What’s the appeal of virtual, 3D home tours?

A generation of gamers who are more comfortable traversing immersive 3D worlds than tagging along with realtors may prefer home tours that require a mouse instead of small talk. On a recent tour of a virtual, family-style home my avatar dressed to hang out in a virtual nightclub, but how should one look for a walk through of a home? The good news is that this non-gamer was able to navigate the floorplan thanks to a virtual guide standing in for Anna Lee, an executive at the software company that built the platform. And had I wanted to view the home with different color walls or perhaps hardwood floors - not a problem. The 3D home tour experience isn't aimed at your parents. "It's sort of the World of Warcraft of new home-selling if you will" boasts Brandon De Young, VP of Operations of De Young Properties, the Fresno, CA home builder who hired Lee's firm Utherverse in Vancouver B.C. to customize their 3D home tour software. Apart from young gamers shopping for their first home, De Young believes that this sales tool will come in handy in these other home shopping contexts: • Demonstrating a floorplan when there's no model home to show in person • Providing access to friend or family member who lives out of town and wants to weigh in on the purchase • Couples that want to see how their furniture 'fits' with the place - yes it can uploaded and viewed in a virtual floorplan. Confident as De Young is about the value of his new sales tool, he doesn't think he'll see an increase in sales as a result of it. Still, he believe it will "give buyers a good feeling to know that we're cutting edge and that we know what we're doing and are on the forefront of the industry." Though it's hard to imagine anyone buying a home based solely upon a virtual, 3D home tour, it clearly will provide some value. Especially if you want to see how your stuff fills the virtual space.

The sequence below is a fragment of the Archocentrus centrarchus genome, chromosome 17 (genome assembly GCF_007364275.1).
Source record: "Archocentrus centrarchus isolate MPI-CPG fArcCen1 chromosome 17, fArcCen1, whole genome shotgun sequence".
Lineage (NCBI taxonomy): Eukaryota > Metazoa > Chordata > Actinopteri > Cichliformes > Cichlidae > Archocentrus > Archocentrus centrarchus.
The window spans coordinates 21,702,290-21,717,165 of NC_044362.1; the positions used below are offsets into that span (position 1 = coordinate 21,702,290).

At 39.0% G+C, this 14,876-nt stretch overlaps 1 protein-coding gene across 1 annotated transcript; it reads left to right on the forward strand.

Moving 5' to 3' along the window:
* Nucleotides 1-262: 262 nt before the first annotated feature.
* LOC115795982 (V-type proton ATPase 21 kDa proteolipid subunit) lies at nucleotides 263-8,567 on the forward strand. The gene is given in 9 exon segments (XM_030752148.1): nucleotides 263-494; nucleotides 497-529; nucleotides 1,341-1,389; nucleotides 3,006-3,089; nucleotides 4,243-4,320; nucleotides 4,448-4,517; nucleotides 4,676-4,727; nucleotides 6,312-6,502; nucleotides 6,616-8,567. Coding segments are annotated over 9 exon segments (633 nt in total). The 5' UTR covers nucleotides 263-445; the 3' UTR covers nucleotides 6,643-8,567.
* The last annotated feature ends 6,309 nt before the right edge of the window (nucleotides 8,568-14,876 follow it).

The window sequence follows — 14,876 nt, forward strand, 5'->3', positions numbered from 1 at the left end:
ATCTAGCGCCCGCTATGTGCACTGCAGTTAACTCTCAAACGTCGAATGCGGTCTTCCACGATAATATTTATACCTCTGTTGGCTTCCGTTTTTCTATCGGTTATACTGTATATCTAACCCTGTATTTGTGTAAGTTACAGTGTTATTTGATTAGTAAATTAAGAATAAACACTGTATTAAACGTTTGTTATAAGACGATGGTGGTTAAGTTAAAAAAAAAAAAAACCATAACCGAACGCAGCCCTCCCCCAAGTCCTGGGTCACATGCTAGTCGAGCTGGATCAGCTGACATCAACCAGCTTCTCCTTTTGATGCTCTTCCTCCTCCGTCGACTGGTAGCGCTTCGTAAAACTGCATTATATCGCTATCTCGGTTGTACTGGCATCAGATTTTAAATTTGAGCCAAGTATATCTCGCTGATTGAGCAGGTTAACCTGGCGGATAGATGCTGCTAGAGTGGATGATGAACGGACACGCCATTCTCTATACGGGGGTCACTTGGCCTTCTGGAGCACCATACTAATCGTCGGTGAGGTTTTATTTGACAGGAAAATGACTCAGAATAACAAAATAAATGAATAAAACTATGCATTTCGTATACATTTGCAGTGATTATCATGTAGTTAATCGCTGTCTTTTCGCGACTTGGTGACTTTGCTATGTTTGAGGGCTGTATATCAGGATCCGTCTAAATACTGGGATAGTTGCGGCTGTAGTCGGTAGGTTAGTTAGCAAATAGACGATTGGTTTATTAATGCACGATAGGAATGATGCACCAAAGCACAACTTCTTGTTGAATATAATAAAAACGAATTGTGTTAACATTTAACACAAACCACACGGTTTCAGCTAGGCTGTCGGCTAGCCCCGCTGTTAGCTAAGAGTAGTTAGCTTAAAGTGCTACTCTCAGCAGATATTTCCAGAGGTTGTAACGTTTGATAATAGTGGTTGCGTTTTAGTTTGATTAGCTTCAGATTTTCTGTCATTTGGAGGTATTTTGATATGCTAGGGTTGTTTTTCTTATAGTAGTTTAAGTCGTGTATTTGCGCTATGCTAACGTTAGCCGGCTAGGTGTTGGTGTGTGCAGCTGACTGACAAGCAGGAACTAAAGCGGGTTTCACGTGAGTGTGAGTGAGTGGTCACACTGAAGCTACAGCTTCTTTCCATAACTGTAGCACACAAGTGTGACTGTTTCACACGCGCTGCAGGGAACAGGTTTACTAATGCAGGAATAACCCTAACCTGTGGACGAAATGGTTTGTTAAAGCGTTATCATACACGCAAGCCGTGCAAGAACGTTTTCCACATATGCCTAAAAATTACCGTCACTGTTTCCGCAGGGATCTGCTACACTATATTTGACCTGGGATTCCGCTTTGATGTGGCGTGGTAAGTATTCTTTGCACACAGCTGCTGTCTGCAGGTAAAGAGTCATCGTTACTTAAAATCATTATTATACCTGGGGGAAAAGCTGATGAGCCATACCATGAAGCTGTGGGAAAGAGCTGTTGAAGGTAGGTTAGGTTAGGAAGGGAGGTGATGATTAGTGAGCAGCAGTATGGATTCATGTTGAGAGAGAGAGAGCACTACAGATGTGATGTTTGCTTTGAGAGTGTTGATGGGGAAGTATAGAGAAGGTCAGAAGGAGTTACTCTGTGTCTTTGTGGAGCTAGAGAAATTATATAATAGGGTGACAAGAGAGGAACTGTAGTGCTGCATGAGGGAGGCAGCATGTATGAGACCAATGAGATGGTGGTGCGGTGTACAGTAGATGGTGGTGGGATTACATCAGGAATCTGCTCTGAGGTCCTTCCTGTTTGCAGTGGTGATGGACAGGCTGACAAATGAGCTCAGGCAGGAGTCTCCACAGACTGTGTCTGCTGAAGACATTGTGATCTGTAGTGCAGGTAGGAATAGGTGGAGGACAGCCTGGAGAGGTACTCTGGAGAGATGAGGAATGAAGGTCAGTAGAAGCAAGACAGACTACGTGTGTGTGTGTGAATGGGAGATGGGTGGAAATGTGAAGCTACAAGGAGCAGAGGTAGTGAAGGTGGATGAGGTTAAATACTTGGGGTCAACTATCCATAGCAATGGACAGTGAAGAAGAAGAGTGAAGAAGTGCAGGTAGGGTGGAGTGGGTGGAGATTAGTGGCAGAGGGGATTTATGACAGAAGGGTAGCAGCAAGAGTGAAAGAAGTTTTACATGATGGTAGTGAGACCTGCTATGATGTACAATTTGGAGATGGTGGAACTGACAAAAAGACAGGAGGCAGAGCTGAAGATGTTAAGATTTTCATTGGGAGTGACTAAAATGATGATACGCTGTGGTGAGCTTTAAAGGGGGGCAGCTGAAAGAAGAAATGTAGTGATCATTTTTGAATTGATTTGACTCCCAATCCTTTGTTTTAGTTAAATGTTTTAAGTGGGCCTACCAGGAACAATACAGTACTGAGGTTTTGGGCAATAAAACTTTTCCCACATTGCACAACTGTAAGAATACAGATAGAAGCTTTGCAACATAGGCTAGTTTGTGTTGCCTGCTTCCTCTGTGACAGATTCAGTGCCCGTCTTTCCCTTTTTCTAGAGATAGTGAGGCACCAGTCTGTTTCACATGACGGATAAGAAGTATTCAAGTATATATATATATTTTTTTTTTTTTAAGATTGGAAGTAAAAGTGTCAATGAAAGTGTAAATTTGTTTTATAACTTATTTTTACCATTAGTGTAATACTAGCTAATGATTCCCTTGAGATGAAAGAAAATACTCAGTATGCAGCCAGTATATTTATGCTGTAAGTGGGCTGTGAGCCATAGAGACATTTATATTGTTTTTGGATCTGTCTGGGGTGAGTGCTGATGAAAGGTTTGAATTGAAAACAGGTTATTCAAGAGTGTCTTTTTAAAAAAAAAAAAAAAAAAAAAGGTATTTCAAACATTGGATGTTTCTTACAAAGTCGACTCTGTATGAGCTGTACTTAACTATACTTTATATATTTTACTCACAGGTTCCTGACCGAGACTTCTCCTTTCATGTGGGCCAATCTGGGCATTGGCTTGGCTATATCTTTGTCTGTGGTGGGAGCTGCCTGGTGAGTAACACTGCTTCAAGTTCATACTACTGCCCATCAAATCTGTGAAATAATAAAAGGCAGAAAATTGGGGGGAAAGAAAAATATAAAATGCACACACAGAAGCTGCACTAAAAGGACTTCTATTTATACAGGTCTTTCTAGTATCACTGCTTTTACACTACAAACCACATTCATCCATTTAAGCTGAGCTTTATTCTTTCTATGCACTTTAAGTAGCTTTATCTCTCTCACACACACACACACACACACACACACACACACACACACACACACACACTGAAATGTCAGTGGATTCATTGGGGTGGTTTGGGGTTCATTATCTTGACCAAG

Sherif Nathoo

Sherif Nathoo

Sales Representative
CENTURY 21 Leading Edge Realty Inc., Brokerage*
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